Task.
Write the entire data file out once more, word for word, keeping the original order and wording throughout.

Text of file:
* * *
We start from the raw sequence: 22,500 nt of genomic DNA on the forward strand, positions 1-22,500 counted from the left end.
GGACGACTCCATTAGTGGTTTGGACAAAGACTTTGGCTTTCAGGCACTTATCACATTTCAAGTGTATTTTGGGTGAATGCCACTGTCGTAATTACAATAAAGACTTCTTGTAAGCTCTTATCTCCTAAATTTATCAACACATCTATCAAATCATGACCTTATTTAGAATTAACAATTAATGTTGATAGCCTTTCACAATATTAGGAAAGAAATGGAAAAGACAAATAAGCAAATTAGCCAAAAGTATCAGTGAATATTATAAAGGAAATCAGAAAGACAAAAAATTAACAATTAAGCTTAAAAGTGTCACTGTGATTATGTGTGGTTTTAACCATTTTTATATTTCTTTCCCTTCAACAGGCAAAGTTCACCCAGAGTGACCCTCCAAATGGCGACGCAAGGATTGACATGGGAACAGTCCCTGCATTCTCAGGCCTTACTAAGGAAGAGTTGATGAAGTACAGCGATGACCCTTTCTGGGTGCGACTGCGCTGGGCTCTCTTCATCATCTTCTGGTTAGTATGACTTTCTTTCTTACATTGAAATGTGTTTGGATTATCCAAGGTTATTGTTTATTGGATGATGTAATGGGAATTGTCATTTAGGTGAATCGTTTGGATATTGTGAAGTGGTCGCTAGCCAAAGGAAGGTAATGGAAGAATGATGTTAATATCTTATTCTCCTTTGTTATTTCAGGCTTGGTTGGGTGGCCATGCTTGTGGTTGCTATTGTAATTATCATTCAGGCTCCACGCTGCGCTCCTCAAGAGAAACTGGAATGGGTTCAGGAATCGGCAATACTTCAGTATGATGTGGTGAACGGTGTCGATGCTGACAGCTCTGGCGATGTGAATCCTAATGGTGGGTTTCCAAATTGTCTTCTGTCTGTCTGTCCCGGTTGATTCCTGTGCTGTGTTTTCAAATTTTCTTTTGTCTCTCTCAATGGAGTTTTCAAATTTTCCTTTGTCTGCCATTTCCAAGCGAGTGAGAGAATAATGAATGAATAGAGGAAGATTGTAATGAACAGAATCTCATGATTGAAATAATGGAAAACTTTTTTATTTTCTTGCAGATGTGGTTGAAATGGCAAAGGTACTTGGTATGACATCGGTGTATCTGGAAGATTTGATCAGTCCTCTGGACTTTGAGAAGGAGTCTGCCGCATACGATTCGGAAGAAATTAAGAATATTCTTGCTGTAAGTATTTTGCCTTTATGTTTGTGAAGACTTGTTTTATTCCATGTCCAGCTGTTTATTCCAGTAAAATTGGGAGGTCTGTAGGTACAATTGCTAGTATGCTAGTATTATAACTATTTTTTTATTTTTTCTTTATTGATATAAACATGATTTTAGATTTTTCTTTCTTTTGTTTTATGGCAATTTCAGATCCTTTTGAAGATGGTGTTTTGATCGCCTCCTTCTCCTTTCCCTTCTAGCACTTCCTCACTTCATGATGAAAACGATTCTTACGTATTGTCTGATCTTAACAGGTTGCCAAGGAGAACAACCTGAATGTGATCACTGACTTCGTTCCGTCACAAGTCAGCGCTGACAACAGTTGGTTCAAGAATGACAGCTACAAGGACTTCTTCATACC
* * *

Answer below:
We start from the raw sequence: 22,500 nt of genomic DNA on the forward strand, positions 1-22,500 counted from the left end.
GGACGACTCCATTAGTGGTTTGGACAAAGACTTTGGCTTTCAGGCACTTATCACATTTCAAGTGTATTTTGGGTGAATGCCACTGTCGTAATTACAATAAAGACTTCTTGTAAGCTCTTATCTCCTAAATTTATCAACACATCTATCAAATCATGACCTTATTTAGAATTAACAATTAATGTTGATAGCCTTTCACAATATTAGGAAAGAAATGGAAAAGACAAATAAGCAAATTAGCCAAAAGTATCAGTGAATATTATAAAGGAAATCAGAAAGACAAAAAATTAACAATTAAGCTTAAAAGTGTCACTGTGATTATGTGTGGTTTTAACCATTTTTATATTTCTTTCCCTTCAACAGGCAAAGTTCACCCAGAGTGACCCTCCAAATGGCGACGCAAGGATTGACATGGGAACAGTCCCTGCATTCTCAGGCCTTACTAAGGAAGAGTTGATGAAGTACAGCGATGACCCTTTCTGGGTGCGACTGCGCTGGGCTCTCTTCATCATCTTCTGGTTAGTATGACTTTCTTTCTTACATTGAAATGTGTTTGGATTATCCAAGGTTATTGTTTATTGGATGATGTAATGGGAATTGTCATTTAGGTGAATCGTTTGGATATTGTGAAGTGGTCGCTAGCCAAAGGAAGGTAATGGAAGAATGATGTTAATATCTTATTCTCCTTTGTTATTTCAGGCTTGGTTGGGTGGCCATGCTTGTGGTTGCTATTGTAATTATCATTCAGGCTCCACGCTGCGCTCCTCAAGAGAAACTGGAATGGGTTCAGGAATCGGCAATACTTCAGTATGATGTGGTGAACGGTGTCGATGCTGACAGCTCTGGCGATGTGAATCCTAATGGTGGGTTTCCAAATTGTCTTCTGTCTGTCTGTCCCGGTTGATTCCTGTGCTGTGTTTTCAAATTTTCTTTTGTCTCTCTCAATGGAGTTTTCAAATTTTCCTTTGTCTGCCATTTCCAAGCGAGTGAGAGAATAATGAATGAATAGAGGAAGATTGTAATGAACAGAATCTCATGATTGAAATAATGGAAAACTTTTTTATTTTCTTGCAGATGTGGTTGAAATGGCAAAGGTACTTGGTATGACATCGGTGTATCTGGAAGATTTGATCAGTCCTCTGGACTTTGAGAAGGAGTCTGCCGCATACGATTCGGAAGAAATTAAGAATATTCTTGCTGTAAGTATTTTGCCTTTATGTTTGTGAAGACTTGTTTTATTCCATGTCCAGCTGTTTATTCCAGTAAAATTGGGAGGTCTGTAGGTACAATTGCTAGTATGCTAGTATTATAACTATTTTTTTATTTTTTCTTTATTGATATAAACATGATTTTAGATTTTTCTTTCTTTTGTTTTATGGCAATTTCAGATCCTTTTGAAGATGGTGTTTTGATCGCCTCCTTCTCCTTTCCCTTCTAGCACTTCCTCACTTCATGATGAAAACGATTCTTACGTATTGTCTGATCTTAACAGGTTGCCAAGGAGAACAACCTGAATGTGATCACTGACTTCGTTCCGTCACAAGTCAGCGCTGACAACAGTTGGTTCAAGAATGACAGCTACAAGGACTTCTTCATACC